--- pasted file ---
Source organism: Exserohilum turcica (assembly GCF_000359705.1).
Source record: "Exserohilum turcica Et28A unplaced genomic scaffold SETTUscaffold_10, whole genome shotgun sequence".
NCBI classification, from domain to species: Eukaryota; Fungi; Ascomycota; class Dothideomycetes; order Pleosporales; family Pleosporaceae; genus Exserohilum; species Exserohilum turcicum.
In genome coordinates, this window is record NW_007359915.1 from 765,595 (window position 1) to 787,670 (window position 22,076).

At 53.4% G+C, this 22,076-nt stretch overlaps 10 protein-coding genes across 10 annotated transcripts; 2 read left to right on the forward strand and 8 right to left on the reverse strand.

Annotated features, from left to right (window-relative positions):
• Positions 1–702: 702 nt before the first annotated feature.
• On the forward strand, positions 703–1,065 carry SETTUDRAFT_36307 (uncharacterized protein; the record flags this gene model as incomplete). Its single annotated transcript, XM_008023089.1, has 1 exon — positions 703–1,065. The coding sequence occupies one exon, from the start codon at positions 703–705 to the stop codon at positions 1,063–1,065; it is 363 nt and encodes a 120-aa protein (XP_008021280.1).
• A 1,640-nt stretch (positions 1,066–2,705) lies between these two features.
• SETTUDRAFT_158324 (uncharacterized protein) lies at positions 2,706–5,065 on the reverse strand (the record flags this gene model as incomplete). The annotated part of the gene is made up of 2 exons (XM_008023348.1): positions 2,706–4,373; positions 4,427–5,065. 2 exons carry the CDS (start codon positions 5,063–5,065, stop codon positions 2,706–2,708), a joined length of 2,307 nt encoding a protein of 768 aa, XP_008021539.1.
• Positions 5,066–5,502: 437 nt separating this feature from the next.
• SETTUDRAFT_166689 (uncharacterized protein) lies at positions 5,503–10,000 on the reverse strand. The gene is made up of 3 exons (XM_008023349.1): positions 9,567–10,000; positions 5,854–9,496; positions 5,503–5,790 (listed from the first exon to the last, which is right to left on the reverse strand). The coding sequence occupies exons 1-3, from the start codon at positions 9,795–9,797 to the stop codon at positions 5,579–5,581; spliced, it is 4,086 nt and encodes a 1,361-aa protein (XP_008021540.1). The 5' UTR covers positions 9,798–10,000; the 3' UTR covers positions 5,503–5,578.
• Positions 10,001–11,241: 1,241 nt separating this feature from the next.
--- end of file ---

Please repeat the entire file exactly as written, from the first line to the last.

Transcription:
Source organism: Exserohilum turcica (assembly GCF_000359705.1).
Source record: "Exserohilum turcica Et28A unplaced genomic scaffold SETTUscaffold_10, whole genome shotgun sequence".
NCBI classification, from domain to species: Eukaryota; Fungi; Ascomycota; class Dothideomycetes; order Pleosporales; family Pleosporaceae; genus Exserohilum; species Exserohilum turcicum.
In genome coordinates, this window is record NW_007359915.1 from 765,595 (window position 1) to 787,670 (window position 22,076).

At 53.4% G+C, this 22,076-nt stretch overlaps 10 protein-coding genes across 10 annotated transcripts; 2 read left to right on the forward strand and 8 right to left on the reverse strand.

Annotated features, from left to right (window-relative positions):
• Positions 1–702: 702 nt before the first annotated feature.
• On the forward strand, positions 703–1,065 carry SETTUDRAFT_36307 (uncharacterized protein; the record flags this gene model as incomplete). Its single annotated transcript, XM_008023089.1, has 1 exon — positions 703–1,065. The coding sequence occupies one exon, from the start codon at positions 703–705 to the stop codon at positions 1,063–1,065; it is 363 nt and encodes a 120-aa protein (XP_008021280.1).
• A 1,640-nt stretch (positions 1,066–2,705) lies between these two features.
• SETTUDRAFT_158324 (uncharacterized protein) lies at positions 2,706–5,065 on the reverse strand (the record flags this gene model as incomplete). The annotated part of the gene is made up of 2 exons (XM_008023348.1): positions 2,706–4,373; positions 4,427–5,065. 2 exons carry the CDS (start codon positions 5,063–5,065, stop codon positions 2,706–2,708), a joined length of 2,307 nt encoding a protein of 768 aa, XP_008021539.1.
• Positions 5,066–5,502: 437 nt separating this feature from the next.
• SETTUDRAFT_166689 (uncharacterized protein) lies at positions 5,503–10,000 on the reverse strand. The gene is made up of 3 exons (XM_008023349.1): positions 9,567–10,000; positions 5,854–9,496; positions 5,503–5,790 (listed from the first exon to the last, which is right to left on the reverse strand). The coding sequence occupies exons 1-3, from the start codon at positions 9,795–9,797 to the stop codon at positions 5,579–5,581; spliced, it is 4,086 nt and encodes a 1,361-aa protein (XP_008021540.1). The 5' UTR covers positions 9,798–10,000; the 3' UTR covers positions 5,503–5,578.
• Positions 10,001–11,241: 1,241 nt separating this feature from the next.